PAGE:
Breast Cancer Research 12/2014; · 5.33 Impact Factor
  • Source
    [Show abstract] [Hide abstract]
    ABSTRACT: According to contemporary epidemiological and experimental evidence, we propose a novel classification of cancers based on pathogenesis instead of classifications based on histological appearance of cancer. This new scheme first defines cancers as either 1. inborn errors of development or 2. sporadic ones, and then sub-defines the former into 1A. inborn inherited errors of development, being those due to mutations contributed by one or both parents' gametes to the developing conceptus, and 1B. inborn induced errors of development when the malformations and/or cancers are due to environmental carcinogenic exposure during pregnancy. It is anticipated that the origin of an increasing number of so-called sporadic cancers will turn out to be linked to the inborn induced errors of development group.
    Cancer Cell International 12/2014; 14(1):113. · 1.99 Impact Factor
  • [Show abstract] [Hide abstract]
    ABSTRACT: There is extensive evidence that bisphenol A (BPA) is related to a wide range of adverse health effects based on both human and experimental animal studies. However, a number of regulatory agencies have ignored all hazard findings. Reports of high levels of unconjugated (bioactive) serum BPA in dozens of human biomonitoring studies have also been rejected based on the prediction that the findings are due to assay contamination and that virtually all ingested BPA is rapidly converted to inactive metabolites. NIH and industry-sponsored round robin studies have demonstrated that serum BPA can be accurately assayed without contamination, while the FDA lab has acknowledged uncontrolled assay contamination. In reviewing the published BPA biomonitoring data, we find that assay contamination is, in fact, well controlled in most labs, and cannot be used as the basis for discounting evidence that significant and virtually continuous exposure to BPA must be occurring from multiple sources.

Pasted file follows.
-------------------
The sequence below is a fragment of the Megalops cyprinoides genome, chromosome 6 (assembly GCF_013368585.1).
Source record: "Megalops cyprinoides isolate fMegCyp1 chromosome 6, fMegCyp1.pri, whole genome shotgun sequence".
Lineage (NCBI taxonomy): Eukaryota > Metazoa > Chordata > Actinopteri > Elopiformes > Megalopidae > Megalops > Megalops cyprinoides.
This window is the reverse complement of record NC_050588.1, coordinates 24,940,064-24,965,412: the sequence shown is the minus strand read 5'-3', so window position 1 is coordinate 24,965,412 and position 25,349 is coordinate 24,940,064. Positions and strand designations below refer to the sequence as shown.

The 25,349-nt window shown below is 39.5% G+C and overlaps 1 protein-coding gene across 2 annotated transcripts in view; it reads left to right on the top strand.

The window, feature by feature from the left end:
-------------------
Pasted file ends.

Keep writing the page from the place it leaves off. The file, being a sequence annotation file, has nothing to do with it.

Molecular and Cellular Endocrinology 10/2014; · 4.24 Impact Factor

Full-text

Download
17 Downloads
Available from
Sep 14, 2014